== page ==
News, Policy

Rep. Jim McGovern’s Mission to End Hunger Takes the Spotlight at White House Conference

Sep 27, 2022
Rep. Jim McGovern (D-MA)

Representative Jim McGovern (D-MA) first became interested in the problem of food insecurity when he interned in the 1970s for Senator George McGovern, a leading hunger relief advocate.

They shared a name (though no direct relation) and came to share a goal: mobilizing the federal government to end hunger in the United States.

Now, the Worcester Democrat’s decade-old objective of a high-level conference on the issue will come to fruition Wednesday when the White House holds the first such summit since one spearheaded by his mentor more than 50 years ago.

“There are close to 40 million Americans who don’t know where their next meal is going to come from. I’m ashamed of that reality,” McGovern said. “That doesn’t have to be, and if you want to end hunger, then we need a renewed political activism to demand that we move in that direction.”

The White House Conference on Hunger, Nutrition, and Health will bring together policymakers and advocacy groups in panels and working group sessions as the Biden administration presents its ambitious plan to end hunger and diet-related diseases in the next decade. The initiative includes expanding federal nutrition assistance programs and improving transportation to locations with healthy and affordable food options.

“There wouldn’t be a conference without McGovern,” said Catherine D’Amato, chief executive of the Greater Boston Food Bank. She called him the “champion in Congress” of ending food insecurity.

“He has been passionate on this issue his entire career in Congress, and he’s been relentless in his commitment to fighting this fight and to advocating on behalf of so many individuals in our state and around the country,” she added.

McGovern has advocated for legislation to expand nutrition assistance programs since he entered Congress in 1997, frequently speaking on the House floor about food insecurity. He started pushing for the conference during the Obama administration and introduced the bill to fund the summit last October alongside Senator Cory Booker, a New Jersey Democrat, and two Indiana Republicans, Senator Mike Braun and Representative Jackie Walorski.

Walorski was killed in a car crash last month.

The first hunger conference, held in 1969, set a high bar for Wednesday’s event. It was credited with reshaping American food policy and laid the groundwork to expand programs including the Supplemental Nutrition Assistance Program (formerly known as food stamps) and the National School Lunch Program.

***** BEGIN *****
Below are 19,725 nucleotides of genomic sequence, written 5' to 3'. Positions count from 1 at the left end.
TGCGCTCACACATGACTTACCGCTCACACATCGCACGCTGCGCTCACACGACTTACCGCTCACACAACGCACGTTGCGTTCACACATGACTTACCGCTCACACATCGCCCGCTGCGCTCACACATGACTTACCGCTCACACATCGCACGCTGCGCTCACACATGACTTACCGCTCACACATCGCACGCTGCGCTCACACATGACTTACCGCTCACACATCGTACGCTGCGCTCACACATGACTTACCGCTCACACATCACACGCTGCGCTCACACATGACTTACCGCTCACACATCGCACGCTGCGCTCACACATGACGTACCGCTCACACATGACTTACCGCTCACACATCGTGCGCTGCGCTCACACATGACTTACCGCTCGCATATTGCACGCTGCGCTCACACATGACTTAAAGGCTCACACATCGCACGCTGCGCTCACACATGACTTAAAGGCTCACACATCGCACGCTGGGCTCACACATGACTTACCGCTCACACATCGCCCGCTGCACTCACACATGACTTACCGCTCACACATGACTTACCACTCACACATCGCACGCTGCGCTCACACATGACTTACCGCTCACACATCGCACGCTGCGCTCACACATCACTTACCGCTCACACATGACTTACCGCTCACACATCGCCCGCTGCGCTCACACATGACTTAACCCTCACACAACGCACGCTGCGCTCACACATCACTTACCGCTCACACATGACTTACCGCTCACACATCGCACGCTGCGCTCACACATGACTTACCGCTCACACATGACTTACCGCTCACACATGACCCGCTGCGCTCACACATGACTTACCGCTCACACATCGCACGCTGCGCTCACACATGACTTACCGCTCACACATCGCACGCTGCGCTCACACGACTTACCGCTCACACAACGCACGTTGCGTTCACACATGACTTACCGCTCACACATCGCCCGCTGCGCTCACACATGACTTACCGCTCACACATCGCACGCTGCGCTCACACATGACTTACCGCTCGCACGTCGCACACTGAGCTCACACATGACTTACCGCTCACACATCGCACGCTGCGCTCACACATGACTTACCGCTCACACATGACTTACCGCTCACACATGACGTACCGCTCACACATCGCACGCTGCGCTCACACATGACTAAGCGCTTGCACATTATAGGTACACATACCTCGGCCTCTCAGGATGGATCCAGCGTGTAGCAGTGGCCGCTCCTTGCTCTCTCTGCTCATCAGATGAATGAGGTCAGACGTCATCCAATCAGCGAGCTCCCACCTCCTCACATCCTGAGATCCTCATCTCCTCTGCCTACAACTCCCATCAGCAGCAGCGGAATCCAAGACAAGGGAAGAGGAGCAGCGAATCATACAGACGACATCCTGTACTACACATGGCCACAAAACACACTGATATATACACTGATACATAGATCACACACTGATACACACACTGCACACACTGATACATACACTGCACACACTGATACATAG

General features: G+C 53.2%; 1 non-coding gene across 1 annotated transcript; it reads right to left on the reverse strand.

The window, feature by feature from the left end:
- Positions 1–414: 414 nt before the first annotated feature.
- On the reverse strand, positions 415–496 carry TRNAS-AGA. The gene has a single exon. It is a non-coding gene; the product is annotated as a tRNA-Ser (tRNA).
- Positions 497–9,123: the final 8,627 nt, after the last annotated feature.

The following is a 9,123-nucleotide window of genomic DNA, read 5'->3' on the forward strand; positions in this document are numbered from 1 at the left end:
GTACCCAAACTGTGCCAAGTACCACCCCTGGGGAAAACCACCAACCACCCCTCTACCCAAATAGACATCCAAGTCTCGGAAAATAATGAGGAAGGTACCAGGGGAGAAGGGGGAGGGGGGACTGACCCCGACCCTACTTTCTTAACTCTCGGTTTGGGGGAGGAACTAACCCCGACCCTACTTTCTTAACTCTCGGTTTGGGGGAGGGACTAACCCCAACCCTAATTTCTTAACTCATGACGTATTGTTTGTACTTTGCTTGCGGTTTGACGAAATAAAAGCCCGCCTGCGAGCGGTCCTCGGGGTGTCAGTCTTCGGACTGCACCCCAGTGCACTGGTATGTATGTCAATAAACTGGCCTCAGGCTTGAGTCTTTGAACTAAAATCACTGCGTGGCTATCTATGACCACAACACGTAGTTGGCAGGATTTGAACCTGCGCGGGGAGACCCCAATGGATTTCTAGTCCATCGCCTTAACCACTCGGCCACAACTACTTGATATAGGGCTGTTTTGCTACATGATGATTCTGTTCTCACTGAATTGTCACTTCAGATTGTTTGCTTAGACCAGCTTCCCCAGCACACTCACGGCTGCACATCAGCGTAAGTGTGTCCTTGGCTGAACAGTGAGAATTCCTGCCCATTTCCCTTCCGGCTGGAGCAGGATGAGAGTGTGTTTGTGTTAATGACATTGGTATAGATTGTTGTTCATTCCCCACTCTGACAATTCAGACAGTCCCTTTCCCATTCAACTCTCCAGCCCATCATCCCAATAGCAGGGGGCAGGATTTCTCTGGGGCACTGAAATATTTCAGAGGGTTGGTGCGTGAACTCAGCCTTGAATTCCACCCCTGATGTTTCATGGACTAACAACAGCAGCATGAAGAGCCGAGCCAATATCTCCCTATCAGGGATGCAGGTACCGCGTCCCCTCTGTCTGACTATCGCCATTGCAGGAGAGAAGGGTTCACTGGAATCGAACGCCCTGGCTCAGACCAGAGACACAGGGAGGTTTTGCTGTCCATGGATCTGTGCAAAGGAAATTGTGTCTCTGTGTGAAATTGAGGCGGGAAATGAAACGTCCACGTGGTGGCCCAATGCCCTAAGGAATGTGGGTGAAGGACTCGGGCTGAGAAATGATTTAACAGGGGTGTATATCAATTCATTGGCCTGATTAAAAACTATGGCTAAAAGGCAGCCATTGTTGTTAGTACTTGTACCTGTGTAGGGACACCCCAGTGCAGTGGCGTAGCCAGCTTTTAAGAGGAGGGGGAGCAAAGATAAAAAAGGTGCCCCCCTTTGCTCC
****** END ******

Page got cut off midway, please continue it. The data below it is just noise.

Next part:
But it’s unclear what this latest hunger conference will accomplish. Details leading up to the event have been sparse, and much of the plan the Biden administration will present at the summit relies on support from a narrowly divided Congress that could be in Republican control after the November elections.

Still, McGovern is hopeful that the conference, which he will address along with President Biden, will help build the political support to enact the proposed policies.

“I don’t care what your political persuasion may be, if you don’t make this a priority, then we’re going to let people know about it,” said McGovern, who noted that the effort to hold the conference was bipartisan. “There’s lots of different aspects to this and lots of details to this, but what we have not been doing over the years is bringing everybody together, and that’s what this is about.”

The conference also comes as rising food and living costs have made residents more vulnerable to food insecurity. The Greater Boston Food Bank estimates that as many as one in three Massachusetts adults experienced food insecurity in 2021. That estimate increases to 40 percent for households with children.

“We can’t solve our nation’s hunger crisis without centering the voices and lived experiences of those most impacted,” Representative Ayanna Pressley, a Boston Democrat, said in a statement. She said the conference “will help inform our federal response and confront this crisis head-on,” and praised McGovern “for his years of sweat equity that have made this conference possible.”

Erin McAleer, chief executive of Project Bread, a Boston nonprofit aiming to end food insecurity, said the administration’s plan includes many proposals that her organization has pushed for decades.

“I believe in all of these solutions,” she said. “What we need to focus on is how do we get them across the finish line.”

This summer, McGovern traveled across the country to build support for the conference and learn about ideas that have been successful in local communities. He specifically praised Harlem Grown, a New York City nonprofit that operates urban farms to teach youth about healthy foods.

“It’s unbelievable the differences it’s made in the community,” he said. “There are a lot of good ideas out there. I tell people all the time, ‘We don’t need to reinvent the wheel. There are innovative, effective programs and initiatives happening at the local level that need to be elevated.’”

Shannon Coan, Globe Correspondent
Photo By Anna Moneymaker/Getty